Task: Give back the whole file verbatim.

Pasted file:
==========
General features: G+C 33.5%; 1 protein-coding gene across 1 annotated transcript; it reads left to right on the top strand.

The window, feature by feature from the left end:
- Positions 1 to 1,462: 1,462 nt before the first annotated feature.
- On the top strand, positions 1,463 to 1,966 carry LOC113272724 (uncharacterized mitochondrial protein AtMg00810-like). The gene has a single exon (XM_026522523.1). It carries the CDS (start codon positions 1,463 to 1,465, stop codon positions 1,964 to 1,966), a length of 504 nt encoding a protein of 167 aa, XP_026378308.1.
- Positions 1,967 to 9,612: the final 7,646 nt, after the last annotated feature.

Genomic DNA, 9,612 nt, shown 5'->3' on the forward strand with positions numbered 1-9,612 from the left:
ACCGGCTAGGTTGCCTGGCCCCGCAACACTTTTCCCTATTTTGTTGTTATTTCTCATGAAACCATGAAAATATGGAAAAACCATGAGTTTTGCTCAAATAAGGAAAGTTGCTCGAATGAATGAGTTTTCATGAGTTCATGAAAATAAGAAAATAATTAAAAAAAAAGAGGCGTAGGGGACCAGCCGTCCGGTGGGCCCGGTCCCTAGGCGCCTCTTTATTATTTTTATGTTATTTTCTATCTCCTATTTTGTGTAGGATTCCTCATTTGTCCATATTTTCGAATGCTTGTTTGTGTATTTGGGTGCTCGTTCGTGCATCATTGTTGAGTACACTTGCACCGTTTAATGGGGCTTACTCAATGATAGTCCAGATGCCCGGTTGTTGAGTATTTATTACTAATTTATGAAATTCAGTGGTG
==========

General features: G+C 33.5%; 1 protein-coding gene across 1 annotated transcript; it reads left to right on the top strand.

The window, feature by feature from the left end:
- Positions 1 to 1,462: 1,462 nt before the first annotated feature.
- On the top strand, positions 1,463 to 1,966 carry LOC113272724 (uncharacterized mitochondrial protein AtMg00810-like). The gene has a single exon (XM_026522523.1). It carries the CDS (start codon positions 1,463 to 1,465, stop codon positions 1,964 to 1,966), a length of 504 nt encoding a protein of 167 aa, XP_026378308.1.
- Positions 1,967 to 9,612: the final 7,646 nt, after the last annotated feature.

Genomic DNA, 9,612 nt, shown 5'->3' on the forward strand with positions numbered 1-9,612 from the left:
ACCGGCTAGGTTGCCTGGCCCCGCAACACTTTTCCCTATTTTGTTGTTATTTCTCATGAAACCATGAAAATATGGAAAAACCATGAGTTTTGCTCAAATAAGGAAAGTTGCTCGAATGAATGAGTTTTCATGAGTTCATGAAAATAAGAAAATAATTAAAAAAAAAGAGGCGTAGGGGACCAGCCGTCCGGTGGGCCCGGTCCCTAGGCGCCTCTTTATTATTTTTATGTTATTTTCTATCTCCTATTTTGTGTAGGATTCCTCATTTGTCCATATTTTCGAATGCTTGTTTGTGTATTTGGGTGCTCGTTCGTGCATCATTGTTGAGTACACTTGCACCGTTTAATGGGGCTTACTCAATGATAGTCCAGATGCCCGGTTGTTGAGTATTTATTACTAATTTATGAAATTCAGTGGTG